When voters repeatedly elect a candidate accused of usury and money-laundering into public office, it is inevitable that I ask the question as to whether, really, the voters are always right.
In view of this reality it is inevitable that now, more frequently than ever, I ask myself why I am in politics. Following the electoral counting process presents the stark reality of the substantial number of spoilt ballot papers – with a variety of comments written in very colourful language.
Answering my daily question, now more than ever, I choose to stay on as I am driven by a sense of duty towards the ordinary man and woman who request continuous help in facing their daily problems caused by an insensitive state buttressed by a variety of colourful hangers-on.
It is unfortunate that immediate gain, as opposed to long-term benefits, is the obvious choice of a majority of voters, irrespective of the locality. Tomorrow is too far away to feature in today’s choices and, as a result, voters are continuously misguided instead of being assisted in making their choices.
I am obviously disappointed that no green local councillors were elected in the latest election. Moreover, the only green councillor currently in office, Ralph Cassar in Attard, was not re-elected. The result was affected by a low turnout, coupled with a reduced number of cross-party voters in the locality. Ralph has given sterling service to Attard for a considerable number of years, almost uninterruptedly since the 1990s.
The voters’ decision not to re-elect Ralph Cassar but then for voters in another locality to repeatedly elect a person charged with usury and money-laundering is mind-boggling.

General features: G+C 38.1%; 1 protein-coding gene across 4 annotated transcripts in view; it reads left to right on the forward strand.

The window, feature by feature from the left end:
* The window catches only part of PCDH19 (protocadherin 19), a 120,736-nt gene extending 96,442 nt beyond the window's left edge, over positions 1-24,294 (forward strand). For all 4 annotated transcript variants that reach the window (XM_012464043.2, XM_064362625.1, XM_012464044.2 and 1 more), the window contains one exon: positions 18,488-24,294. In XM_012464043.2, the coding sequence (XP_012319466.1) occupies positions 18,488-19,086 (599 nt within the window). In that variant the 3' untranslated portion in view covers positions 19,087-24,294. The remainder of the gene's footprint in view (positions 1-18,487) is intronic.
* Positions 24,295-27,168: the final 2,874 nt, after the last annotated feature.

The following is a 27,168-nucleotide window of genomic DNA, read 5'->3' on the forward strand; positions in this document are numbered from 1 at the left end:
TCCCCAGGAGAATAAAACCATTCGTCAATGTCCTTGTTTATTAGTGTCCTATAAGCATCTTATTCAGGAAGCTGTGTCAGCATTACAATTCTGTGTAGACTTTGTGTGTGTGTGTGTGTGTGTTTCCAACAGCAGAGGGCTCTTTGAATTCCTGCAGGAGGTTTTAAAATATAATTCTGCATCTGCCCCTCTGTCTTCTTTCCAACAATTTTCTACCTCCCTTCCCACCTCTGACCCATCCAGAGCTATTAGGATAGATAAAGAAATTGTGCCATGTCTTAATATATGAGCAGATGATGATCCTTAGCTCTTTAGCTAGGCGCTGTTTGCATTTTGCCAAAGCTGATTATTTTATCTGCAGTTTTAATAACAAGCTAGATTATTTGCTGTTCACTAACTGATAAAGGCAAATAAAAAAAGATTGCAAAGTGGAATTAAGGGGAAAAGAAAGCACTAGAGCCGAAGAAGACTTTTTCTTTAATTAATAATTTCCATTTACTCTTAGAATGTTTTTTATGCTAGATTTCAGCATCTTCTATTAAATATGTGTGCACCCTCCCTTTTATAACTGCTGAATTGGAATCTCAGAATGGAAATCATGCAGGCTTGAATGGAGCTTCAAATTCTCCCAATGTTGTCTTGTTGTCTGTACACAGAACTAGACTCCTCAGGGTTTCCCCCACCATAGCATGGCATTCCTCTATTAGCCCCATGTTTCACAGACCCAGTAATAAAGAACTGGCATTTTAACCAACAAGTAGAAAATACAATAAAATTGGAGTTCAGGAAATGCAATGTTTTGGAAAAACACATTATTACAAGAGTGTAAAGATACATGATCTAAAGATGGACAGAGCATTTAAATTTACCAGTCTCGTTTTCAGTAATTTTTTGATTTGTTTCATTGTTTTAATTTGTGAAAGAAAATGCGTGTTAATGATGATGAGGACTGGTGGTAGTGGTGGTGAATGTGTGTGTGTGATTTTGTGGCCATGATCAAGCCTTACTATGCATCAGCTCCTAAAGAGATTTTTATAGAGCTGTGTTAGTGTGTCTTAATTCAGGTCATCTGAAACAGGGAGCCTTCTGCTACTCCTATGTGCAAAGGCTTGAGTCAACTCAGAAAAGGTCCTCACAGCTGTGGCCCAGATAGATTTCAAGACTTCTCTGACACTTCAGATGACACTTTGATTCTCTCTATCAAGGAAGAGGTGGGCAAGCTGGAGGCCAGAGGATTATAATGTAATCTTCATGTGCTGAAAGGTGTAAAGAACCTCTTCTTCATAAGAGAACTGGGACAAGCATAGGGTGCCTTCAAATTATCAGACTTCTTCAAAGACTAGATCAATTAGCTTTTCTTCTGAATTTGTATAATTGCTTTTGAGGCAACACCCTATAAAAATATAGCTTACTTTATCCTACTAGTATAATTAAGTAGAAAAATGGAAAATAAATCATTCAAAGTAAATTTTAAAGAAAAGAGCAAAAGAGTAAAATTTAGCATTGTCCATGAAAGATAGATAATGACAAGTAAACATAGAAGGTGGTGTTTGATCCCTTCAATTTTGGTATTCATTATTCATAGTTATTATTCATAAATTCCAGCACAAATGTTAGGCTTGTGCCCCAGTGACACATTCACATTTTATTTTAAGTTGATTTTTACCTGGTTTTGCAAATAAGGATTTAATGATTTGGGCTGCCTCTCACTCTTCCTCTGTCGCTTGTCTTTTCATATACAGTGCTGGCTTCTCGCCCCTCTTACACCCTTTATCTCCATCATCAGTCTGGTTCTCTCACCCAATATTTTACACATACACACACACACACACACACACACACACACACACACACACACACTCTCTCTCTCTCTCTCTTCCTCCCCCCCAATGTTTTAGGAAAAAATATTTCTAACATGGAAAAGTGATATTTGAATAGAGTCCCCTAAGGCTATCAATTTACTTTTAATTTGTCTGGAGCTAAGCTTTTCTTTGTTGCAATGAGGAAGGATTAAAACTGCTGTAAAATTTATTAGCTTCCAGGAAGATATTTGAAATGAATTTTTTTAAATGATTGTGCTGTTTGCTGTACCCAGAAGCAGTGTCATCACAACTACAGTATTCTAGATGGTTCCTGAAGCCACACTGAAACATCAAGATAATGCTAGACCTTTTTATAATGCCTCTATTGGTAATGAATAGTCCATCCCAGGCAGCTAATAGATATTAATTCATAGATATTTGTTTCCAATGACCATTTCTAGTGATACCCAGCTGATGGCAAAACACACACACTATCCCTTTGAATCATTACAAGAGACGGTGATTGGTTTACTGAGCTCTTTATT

“Crooks are everywhere” could be too simplistic an explanation. They are certainly present but their presence is definitely not ubiquitous. It would be unfair to tar all those who stand for public office with the same brush, because most of them are drawn into public life through a sense of public service.
Why am I in politics? “To be of service to the community” is the answer which I have repeatedly and convincingly given since my youth. It is a service against an ever-intruding state. It is a service in favour of the betterment of our quality of life through ensuring the optimisation of policy-making and implementation, focusing on addressing the common good.
Throughout the past months and years, together with fellow greens, I have striven hard to ensure that more people are conscious of the need to prioritise ecological issues. Tackling environmental issues is a political matter because it involves continuous political decision-taking on a large variety of issues – ranging from food and pesticides to land-use planning in all its complexities or water management.
Those who continuously plead against linking environmental issues with politics are unfortunately not conscious that each and every decision impacting the environment is a political decision. Politics is also a service to the environment, ideally seeking to ensure that long-term views prevail over short-term egoistic decisions.
During the past weeks. Alternattiva Demokratika focused on several environmental issues regarding the need to improve our urban environment. The agenda is topped by a need to improve transport planning and reclaiming back our roads and ensuring adequate accessibility for all. Reducing the number of cars from our roads is an urgent requirement but there is no interest in achieving it as an objective. This will keep up the pressure on our public spaces which are either being taken up by more parking spaces or else by tables and chairs servicing catering establishments.
It is indeed unfortunate that the voters who share these objectives did not sufficiently support those who continuously strive to address them.
It is difficult to answer the question as to why I am in politics striving to attain environmental protection in order to better our quality of life, when everything seems to be pointing in a different direction. However, there is no alternative. Putting egoistic short-termism aside is an absolute priority.
published on The Malta Independent on Sunday – 2 June 2019